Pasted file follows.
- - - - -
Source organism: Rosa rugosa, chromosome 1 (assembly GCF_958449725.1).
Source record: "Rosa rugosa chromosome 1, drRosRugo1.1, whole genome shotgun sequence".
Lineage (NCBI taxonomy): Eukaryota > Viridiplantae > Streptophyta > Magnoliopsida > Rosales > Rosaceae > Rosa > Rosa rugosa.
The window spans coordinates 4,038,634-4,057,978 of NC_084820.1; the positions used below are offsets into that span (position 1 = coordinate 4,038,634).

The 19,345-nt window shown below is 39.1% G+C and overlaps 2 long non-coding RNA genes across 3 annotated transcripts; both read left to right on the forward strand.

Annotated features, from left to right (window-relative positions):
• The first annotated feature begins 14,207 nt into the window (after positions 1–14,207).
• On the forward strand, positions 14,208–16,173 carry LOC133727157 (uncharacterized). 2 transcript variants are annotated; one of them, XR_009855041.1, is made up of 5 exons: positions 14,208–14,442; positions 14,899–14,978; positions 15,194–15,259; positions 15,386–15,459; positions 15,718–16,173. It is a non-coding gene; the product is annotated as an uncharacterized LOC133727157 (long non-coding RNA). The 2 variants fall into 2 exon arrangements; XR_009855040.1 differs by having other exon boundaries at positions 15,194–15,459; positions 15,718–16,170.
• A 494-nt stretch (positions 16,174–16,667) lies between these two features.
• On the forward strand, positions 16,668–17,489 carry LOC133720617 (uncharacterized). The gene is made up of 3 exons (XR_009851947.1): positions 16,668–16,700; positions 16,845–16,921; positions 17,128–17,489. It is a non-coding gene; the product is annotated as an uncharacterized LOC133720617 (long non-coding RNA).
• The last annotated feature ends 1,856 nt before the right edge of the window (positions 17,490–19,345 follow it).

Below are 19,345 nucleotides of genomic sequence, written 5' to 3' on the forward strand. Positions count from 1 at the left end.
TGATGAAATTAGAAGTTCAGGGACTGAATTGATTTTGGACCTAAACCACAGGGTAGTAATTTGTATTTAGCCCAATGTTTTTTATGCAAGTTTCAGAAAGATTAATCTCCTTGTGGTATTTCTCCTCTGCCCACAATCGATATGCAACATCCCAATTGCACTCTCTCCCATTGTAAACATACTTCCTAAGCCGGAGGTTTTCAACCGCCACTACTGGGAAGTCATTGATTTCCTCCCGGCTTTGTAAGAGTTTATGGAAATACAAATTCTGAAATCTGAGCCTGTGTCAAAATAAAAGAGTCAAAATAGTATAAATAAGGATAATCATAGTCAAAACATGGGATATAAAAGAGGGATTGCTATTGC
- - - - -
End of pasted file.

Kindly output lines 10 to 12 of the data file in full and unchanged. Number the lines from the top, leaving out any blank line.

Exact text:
• On the forward strand, positions 16,668–17,489 carry LOC133720617 (uncharacterized). The gene is made up of 3 exons (XR_009851947.1): positions 16,668–16,700; positions 16,845–16,921; positions 17,128–17,489. It is a non-coding gene; the product is annotated as an uncharacterized LOC133720617 (long non-coding RNA).
• The last annotated feature ends 1,856 nt before the right edge of the window (positions 17,490–19,345 follow it).

Below are 19,345 nucleotides of genomic sequence, written 5' to 3' on the forward strand. Positions count from 1 at the left end.